Michigan saw its typical Sunday dip in reported COVID-19 cases and deaths July 12.
The number of new coronavirus cases dropped below 400 for the first time in nearly a week.
Daily figures provided by the Michigan Department of https://bt-hypnotise.com/ and Human Services show 390 new confirmed coronavirus cases, as well as one additional confirmed death. It’s the lowest number of new cases since 297 were reported July 6.
Figures on weekends, particularly Sundays, have typically been lower since the Michigan outbreak began, as not all county health departments provide an update on those days to MDHHS.
Michigan has seen a total of 69,338 confirmed COVID-19 cases and 6,068 confirmed deaths since March. MDHHS also reports a total of 7,438 probable cases and an additional 246 probable deaths.
While recent COVID-19 numbers have seen an upward trend — with a seven-day average of 494, up from 373 the prior week — the fatality rate has fallen to 8.8 percent, down from 9.1 percent last Sunday. https://bt-hypnotise.com/ officials, however, say trends in death numbers typically lag behind rises in case counts.
Here are the latest stories on coronavirus in Michigan.
U.S. Education Secretary Betsy DeVos told CNN’s State of the Union on Sunday morning that the CDC guidelines in place for schools to reopen this fall are meant to be flexible.
“The CDC guidelines are just that, meant to be flexible and meant to be applied as appropriate for the situation,” DeVos, who was speaking from Grand Rapids, told CNN’s Dana Bash in a more than 20-minute interview.
DeVos said repeatedly the key is for kids to return to school full-time.
“We know there are going to be hot spots and those are going to need to be dealt with on a case-by-case basis,” she said.
The secretary said what full-time learning looks like this fall will vary, depending upon the district, but the bottom line is schools need to be open.
She said she is OK with schools closing for a short time if there is a prevalence of coronavirus cases, but schools need to be making plans to deal with those situations when they arise, and not preparing to begin the school year remotely.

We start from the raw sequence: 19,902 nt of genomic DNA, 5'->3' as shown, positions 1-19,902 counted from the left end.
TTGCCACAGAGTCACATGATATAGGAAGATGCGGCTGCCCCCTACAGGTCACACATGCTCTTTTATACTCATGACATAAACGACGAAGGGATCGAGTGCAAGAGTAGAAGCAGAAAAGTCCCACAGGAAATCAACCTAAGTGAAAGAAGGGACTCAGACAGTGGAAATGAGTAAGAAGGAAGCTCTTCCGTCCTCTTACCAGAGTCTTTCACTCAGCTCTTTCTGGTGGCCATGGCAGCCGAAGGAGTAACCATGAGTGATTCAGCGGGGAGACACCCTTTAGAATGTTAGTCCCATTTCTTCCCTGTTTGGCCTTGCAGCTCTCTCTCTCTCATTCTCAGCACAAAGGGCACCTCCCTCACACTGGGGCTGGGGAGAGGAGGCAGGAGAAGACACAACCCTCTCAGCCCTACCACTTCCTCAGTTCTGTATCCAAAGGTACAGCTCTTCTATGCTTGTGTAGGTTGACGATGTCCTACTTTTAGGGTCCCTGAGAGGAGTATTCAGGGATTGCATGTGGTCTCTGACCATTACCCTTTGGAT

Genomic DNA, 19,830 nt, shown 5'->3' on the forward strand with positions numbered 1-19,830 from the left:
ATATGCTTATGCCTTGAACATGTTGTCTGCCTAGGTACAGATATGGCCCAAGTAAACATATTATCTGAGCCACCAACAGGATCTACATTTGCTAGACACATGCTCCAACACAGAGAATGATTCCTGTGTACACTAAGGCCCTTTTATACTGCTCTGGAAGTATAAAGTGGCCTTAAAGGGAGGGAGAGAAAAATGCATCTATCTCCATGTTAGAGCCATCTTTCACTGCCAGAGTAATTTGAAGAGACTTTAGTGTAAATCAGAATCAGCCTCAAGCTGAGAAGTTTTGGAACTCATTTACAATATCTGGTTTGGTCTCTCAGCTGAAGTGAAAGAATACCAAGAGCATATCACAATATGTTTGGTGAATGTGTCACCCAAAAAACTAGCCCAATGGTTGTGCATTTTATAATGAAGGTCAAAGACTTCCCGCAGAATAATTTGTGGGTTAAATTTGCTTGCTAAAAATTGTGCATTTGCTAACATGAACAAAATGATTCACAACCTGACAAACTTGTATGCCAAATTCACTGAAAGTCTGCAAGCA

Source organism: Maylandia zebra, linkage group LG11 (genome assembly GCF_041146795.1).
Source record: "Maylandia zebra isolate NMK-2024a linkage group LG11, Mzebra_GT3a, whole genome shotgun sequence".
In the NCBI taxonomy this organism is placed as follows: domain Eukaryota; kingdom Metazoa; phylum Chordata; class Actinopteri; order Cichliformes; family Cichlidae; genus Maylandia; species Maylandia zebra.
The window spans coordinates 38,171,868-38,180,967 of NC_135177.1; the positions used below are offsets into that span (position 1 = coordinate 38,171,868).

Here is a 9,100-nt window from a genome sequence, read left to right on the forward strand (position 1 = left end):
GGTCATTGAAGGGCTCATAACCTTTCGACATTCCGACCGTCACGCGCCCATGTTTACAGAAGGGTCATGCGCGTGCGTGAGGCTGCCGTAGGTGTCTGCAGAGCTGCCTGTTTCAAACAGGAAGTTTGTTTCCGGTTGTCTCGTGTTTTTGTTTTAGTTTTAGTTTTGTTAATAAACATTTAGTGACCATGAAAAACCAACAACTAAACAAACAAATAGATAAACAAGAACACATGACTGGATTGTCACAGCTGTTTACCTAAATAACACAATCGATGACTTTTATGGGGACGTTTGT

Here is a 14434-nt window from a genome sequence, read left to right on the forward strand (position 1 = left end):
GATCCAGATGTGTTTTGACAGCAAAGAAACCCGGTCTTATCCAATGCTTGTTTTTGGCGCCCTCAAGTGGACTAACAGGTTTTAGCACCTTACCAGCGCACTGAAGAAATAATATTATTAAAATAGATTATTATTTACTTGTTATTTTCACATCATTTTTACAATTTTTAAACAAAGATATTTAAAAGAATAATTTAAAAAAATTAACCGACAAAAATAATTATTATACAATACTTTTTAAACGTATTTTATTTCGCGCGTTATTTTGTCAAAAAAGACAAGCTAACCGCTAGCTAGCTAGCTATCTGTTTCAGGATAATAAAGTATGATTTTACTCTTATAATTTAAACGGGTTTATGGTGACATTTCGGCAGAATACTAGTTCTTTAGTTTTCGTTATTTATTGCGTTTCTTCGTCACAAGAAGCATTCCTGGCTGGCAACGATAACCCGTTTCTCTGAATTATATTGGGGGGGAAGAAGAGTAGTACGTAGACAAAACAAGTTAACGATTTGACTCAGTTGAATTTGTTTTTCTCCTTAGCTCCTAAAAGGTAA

When asked whether the U.S. Department of Education had guidelines in place for districts to follow if those situations did arise, DeVos said districts should have individual plans in place as every situation is different.
“Schools should do what’s right on the ground at the time for their students and for their situation,” DeVos said. “There is no uniform approach that we can take or should take nationwide.”
The secretary was asked if she was concerned about a record number of new COVID-19 cases on Friday, July 10 and the fact that 45 of 50 states are seeing higher daily averages of new cases now as compared to when schools closed in March.
DeVos pointed to children being a low-risk demographic and said: “There is nothing in the data that would suggest that it is dangerous to them and it’s more for a matter of their health and well-being they be back in school.”
“We want to see every school district in every state doing the same thing to say not what we can’t do, but what we can do and what we’re going to do,” she said.
To see the full interview click here.
While President Donald Trump’s reelection campaigners are knocking on doors in Michigan, organizers for presumptive Democratic nominee Joe Biden are worried that resuming normal campaign activities could contribute to the spread of COVID-19.
Holding large events where people have the potential to come into close contact runs counter to the recommendations of public health experts, but Michigan remains an important presidential battleground with 16 electoral votes coveted by both candidates.
Trump and Biden held major rallies and events across the country as the first cases of COVID-19 were confirmed, though only Trump has returned to the campaign trail since the pandemic caused mass shutdowns of businesses and public spaces.
New cases of the virus continue to be counted at a rapid clip in battleground states like Arizona, Florida, Texas and Oklahoma, while Michigan has been experiencing a spike in confirmed cases in July.